Wednesday, June 29, 2011


Hello to all out there.

Just to let everyone know, I'm taking a week off of posting reviews this week, yet I'll be back next week with at least two maybe three reviews.

Thanks for understanding,


Thursday, June 23, 2011


Directed by Martin Campbell

Ryan Reynolds - Hal Jordan / Green Lantern
Blake Lively - Carol Ferris
Peter Sarsgaard - Hector Hammond

     A test pilot is granted a mystical green ring that bestows him with otherworldly powers, as well as membership into an intergalactic squadron tasked with keeping peace within the universe.

     I noticed something as I've been working on this blog. It's nothing really major, more of an observation. I found out when I truly like a movie and I write up the review for it, that review is harder to write. I think the reason for this is that there is just so many points to mention that I have to edit it as I write. Be it from characters, story, or actors or actresses. When a movie hits right I don't want to give too much away and give away the surprises in store for anyone that hasn't watched the movie. On the flip side, when I write a bad review it is infinitely easier due to I don't care if I give anything away as I want to try and keep people from wasting their time.

     I should start off by saying that Ryan Reynolds was not bad in this movie. He actually did the best he could with what he was giving. Yet, the one point the movie missed with the character is that Hal Jordan is an asshole. Plain and simple.I'll get more into this later. Trust me it's not a good thing. If there was one actor who stood out the most it was Peter Sarsgaard as Hector Hammond. You could tell he does not like anybody and was jealous of everyone. Even when Hammond goes all ape shit, Sarsgaard still put emotion in his role. But the one actor that nailed his role perfectly it would be Mark Strong as Sinestro. Sinestro is supposed to be a hard ass and believe he is better than anyone else and the actor and script fucking nailed it perfect. The one problem with this though is that there was not enough Sinestro in the movie. Hell, he was Hal's partner and trainer in the comics, also Hal was the one Green Lantern he trusted above all others. None of that was here unfortunately.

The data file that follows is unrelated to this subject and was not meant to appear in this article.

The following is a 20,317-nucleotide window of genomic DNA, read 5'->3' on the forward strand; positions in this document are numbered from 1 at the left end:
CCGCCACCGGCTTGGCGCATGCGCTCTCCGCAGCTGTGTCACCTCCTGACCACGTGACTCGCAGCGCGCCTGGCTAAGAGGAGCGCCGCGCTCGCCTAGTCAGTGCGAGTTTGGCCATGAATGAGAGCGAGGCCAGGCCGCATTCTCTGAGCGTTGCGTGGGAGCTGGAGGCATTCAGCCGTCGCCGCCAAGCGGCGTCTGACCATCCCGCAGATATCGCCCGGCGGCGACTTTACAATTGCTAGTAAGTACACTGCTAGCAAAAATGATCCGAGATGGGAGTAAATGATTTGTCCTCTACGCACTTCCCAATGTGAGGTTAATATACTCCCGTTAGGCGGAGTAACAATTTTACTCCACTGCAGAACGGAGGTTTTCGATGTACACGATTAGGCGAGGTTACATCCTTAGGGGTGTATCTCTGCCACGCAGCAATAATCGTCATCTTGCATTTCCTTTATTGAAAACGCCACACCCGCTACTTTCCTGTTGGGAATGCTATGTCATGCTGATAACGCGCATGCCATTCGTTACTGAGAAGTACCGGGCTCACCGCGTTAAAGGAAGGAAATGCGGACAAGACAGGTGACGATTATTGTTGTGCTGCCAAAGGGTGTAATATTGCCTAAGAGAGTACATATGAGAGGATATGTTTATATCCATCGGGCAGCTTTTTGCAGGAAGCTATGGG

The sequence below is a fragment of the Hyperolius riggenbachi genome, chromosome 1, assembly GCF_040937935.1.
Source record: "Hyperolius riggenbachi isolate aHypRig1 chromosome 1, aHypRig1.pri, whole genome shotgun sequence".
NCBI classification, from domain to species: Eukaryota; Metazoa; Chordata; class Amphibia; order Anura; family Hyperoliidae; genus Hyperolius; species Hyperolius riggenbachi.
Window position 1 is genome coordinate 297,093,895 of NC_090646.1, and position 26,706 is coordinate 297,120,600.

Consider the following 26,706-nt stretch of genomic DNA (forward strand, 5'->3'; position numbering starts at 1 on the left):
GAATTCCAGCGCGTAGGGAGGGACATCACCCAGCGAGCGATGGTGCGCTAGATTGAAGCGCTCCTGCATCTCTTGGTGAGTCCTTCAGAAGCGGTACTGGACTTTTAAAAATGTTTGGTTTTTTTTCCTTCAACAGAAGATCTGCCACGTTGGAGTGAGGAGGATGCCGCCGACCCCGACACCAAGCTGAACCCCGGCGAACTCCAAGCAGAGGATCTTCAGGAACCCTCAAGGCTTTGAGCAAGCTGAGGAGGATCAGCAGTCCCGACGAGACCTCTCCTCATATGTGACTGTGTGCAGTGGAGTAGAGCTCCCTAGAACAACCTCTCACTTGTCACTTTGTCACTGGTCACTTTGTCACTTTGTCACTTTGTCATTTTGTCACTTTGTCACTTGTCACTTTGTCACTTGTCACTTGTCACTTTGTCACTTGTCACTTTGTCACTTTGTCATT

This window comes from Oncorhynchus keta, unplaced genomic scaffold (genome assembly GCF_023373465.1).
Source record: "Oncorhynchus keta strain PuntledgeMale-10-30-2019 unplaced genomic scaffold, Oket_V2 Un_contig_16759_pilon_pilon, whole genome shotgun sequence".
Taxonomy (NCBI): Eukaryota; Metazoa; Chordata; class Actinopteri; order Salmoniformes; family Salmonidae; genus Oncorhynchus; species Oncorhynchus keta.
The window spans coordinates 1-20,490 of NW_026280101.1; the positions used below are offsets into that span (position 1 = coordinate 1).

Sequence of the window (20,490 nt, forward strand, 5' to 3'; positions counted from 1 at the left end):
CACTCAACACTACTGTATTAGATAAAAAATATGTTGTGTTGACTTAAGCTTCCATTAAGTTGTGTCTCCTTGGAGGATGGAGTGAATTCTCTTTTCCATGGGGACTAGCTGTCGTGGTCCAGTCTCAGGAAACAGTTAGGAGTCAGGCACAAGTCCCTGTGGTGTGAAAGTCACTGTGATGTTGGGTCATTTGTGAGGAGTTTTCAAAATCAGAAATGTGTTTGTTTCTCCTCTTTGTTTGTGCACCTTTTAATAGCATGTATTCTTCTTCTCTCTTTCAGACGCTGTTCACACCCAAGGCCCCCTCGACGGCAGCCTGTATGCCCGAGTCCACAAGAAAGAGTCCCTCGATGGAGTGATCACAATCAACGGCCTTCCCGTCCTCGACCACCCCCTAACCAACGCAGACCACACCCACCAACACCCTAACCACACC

Now comes the part I been looking forward to. Did the movie drop the ball? Yes, it did. And hard too. The reason for this is simple. The script got what Hal Jordan is all wrong. I said earlier that Hal is an asshole, brash, and arrogant and the film did get that right up until he got the ring and went to Oa. The reason why he is an asshole, is that Hal knows he's better than almost anybody and he's not afraid to show it. Him whining on Oa after the beating he took would never have happened. He would have gotten up and said "Let's try this again." And what the hell was those scenes on Earth with him bitching and crying. The whole point of the  character is that he doesn't let fear affect him, he overcomes fear. and this was not happening. Another complaint I had was the obvious product placement in Hal's first appearance as Green Lantern on Earth. I know that all movie companies want to make money on toys and such, but the giant racetrack construct was just too much, and that was the only reason why it was in the movie to begin with was to sell a toy. I do know that the original script by Geoff Johns was completely different than what was filmed, as Johns has written the character for over six years and is the reason why the character is so popular now, yet I do know that after Johns handed over his script at least 20 other people got there hands on it and re-wrote the movie that we have in theaters now. And those changes are not for the better.

     Even though the movie could have been better, one easy way for this to happen theycould have kept away from Earth after Hal got the ring. You could tell that once on Oa the film opened up a amazing world of possibilities that could have been. And that's the main problem with the movie, the could haves. Just Hal's training with Kilowog, Tomar -Re,  and Sinestro could have gone on for the rest of the movie and I would have been a happy camper just watching Hal and these three together. While the movie was flawed it still did a good job of setting up the next movie, if it's made, thanks to the end after the first of credits. I cannot say I recommend the movie to everyone as fans of the source material will be up in arms for most of it, but then again I am a fan of the comic so my view on the character is based on that, yet for people that don't know the character they might like it more than I did. 

     I can't really say there was any that really stood out.So here's a picture of Kilowog instead!

       How human...

     The dialogue between Jordan and Sinestro about power batteries was taken verbatim from the "Green Lantern" comic 'Secret Origin' storyline.

     The film's primary antagonist, the fear entity Parallax, was chosen as part of a long-term strategy for successive films: Sinestro would be corrupted by Parallax and form his own Corps with Parallax as their power source, while other entities of emotional power (Ion, the Butcher, Ophidian, Adara, Proselyte, the Predator, Nekron and the Life Entity) and their Corps are planned to make an appearance.

     An early draft of the script contained a cameo by Alan Scott, the first Green Lantern (Jordan's predecessor, whose powers were magical rather than cosmic). Scott was going to be the United States President, and near the end would reveal his own past as a Green Lantern to Jordan, and give him his blessing. He was later revised to become an agent of the Checkmate agency (the Checkmate membership stayed true to the comics), who would approach and offer Jordan membership. Later drafts finally wrote him out of the film, and replaced him with Amanda Waller.

     The scriptwriters drew inspiration from both Emerald Dawn  and Secret Origins storylines for the movie.

     In the lineup of the Green Lantern Corp look for something that's not quite like the others.


Directed by Glenn Mcquaid

Dominic Monaghan - Arthur Blake
Larry Fessenden - Willie Grimes
Ron Perlman - Father Duffy

     A grave robber reflects on his life of crime.